Fr. Bruce Charles
Fr. Bruce grew up in the British Colonies: the Solomon Islands, Hong Kong, Nigeria and Zambia. He was educated in Hong Kong at the Kowloon Junior School and then at Scotch College Melbourne as a border. He completed a Bachelor of Arts at Monash University in the late 1960′s and early 1970′s. He studied: history, ancient history, English, law and philosophy. It was during this time that he abandoned plans to be a lawyer and, whilst being forced to reflect upon the foundations of his life values, made a commitment to seek the truth. This led to further studies in philosophy, Eastern philosophy and religion, and various forms of metaphysics. After coming to the conclusion, that God exists, he learnt to practice various spiritual disciplines such as meditation and prayer. In due course he returned to his Christian foundations and studied theology.
After serving as a catechist in the parish of Castlemaine, he was ordained deacon in 1981 and then priest in April of 1982. As an assistant priest in the parish of Castlemaine he was also in a shared Ministry with the Uniting Church.
His second curacy was in the parish of South East Bendigo and then he became rector of Donald – Birchip in 1985. In 1991, he and his family moved to the parish of Newborough, in the diocese of Gippsland. In 1998, he and his family moved to the parish of Wonthaggi– Inverloch, where he served for 11 years before becoming Rector of the parish of Moe, in October of 2009.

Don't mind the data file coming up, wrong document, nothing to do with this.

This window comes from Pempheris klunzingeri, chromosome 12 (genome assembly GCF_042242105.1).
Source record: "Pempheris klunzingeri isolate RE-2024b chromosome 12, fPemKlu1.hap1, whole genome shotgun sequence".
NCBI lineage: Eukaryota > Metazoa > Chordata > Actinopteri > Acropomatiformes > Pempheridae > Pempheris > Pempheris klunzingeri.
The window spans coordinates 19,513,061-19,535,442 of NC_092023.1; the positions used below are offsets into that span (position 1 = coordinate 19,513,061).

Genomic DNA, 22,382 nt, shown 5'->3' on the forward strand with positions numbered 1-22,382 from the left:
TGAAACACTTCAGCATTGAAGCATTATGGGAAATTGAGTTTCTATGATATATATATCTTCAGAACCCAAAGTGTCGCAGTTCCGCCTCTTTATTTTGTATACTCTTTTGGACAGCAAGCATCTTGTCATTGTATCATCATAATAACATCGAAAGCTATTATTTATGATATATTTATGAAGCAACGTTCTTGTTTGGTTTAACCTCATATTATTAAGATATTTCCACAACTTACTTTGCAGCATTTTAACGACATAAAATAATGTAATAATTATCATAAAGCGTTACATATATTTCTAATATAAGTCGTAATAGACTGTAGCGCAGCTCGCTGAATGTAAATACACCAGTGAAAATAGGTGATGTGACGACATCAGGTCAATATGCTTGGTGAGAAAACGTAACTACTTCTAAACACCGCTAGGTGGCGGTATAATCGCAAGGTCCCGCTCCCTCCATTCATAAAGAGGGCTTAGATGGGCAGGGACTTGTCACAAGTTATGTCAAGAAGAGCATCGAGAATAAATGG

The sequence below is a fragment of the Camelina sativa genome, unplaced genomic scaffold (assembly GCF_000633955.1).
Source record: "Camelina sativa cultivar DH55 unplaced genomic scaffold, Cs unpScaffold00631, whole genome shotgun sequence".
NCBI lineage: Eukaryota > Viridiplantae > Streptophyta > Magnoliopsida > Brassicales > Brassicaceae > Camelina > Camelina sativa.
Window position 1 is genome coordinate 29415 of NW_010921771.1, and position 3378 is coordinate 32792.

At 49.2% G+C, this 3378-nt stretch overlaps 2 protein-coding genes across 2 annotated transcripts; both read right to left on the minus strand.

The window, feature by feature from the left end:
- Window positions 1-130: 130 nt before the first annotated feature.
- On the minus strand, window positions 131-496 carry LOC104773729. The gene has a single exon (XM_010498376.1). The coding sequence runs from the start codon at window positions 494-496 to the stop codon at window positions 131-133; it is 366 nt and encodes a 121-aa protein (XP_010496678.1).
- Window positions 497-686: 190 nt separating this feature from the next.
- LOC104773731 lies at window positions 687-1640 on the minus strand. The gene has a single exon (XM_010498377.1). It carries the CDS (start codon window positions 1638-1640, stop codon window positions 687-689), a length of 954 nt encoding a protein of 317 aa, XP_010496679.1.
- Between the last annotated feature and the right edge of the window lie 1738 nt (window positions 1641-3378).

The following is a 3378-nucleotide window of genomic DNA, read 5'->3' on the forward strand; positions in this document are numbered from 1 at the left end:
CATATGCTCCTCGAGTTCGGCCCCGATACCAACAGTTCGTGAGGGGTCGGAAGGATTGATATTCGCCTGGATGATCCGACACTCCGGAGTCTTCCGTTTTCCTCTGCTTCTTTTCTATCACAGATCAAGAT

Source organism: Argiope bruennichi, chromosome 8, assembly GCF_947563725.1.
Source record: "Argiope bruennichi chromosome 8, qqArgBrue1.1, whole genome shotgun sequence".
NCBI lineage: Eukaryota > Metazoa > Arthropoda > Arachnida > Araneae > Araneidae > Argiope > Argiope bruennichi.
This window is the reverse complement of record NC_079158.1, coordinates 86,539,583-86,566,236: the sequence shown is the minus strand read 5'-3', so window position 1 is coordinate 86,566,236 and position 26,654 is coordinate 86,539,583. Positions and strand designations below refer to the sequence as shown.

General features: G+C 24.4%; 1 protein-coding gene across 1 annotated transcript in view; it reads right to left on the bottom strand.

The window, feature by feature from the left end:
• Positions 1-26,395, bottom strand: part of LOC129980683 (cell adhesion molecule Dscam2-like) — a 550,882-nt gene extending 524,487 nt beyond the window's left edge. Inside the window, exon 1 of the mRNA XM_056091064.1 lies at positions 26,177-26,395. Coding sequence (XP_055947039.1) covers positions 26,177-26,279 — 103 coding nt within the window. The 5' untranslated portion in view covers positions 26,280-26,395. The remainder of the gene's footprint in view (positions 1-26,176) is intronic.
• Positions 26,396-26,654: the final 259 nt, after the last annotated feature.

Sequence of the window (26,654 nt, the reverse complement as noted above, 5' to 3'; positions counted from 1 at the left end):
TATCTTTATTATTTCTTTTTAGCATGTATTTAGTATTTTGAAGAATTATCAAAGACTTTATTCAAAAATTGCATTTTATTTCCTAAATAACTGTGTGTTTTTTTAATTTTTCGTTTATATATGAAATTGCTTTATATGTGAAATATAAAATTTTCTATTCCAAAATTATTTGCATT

Throughout his ministry, Bruce has tried to hold the tension between a deep commitment to the contemplative journey of prayer and meditation, the journey inward and the passion for social Justice, the journey outward. The latter fostered by his childhood in the British colonies and experiencing from a very young age, the extremes of wealth and poverty in human life.
Having been involved in the rural crisis in the Wimmera – Mallee in the 1980′s, the community response to the privatisation of the then State electricity commission and its effects in the LatroBe Valley in the 1990′s, he has been a consistent advocate for the marginalised in society. He now faces the dual challenge of developing a community-based Ministry in the parish of Moe ( Moe being in the top 5% in Australia for social disadvantage ) and assisting the southern Sudanese refugee community integrate into Australian society, and working with them to better the life of those that they have left behind in southern Sudan. One of his and the parish’s greatest challenges is to comprehend the gap between life in southern Sudan and the Kenyan refugee camp, with life in Australia.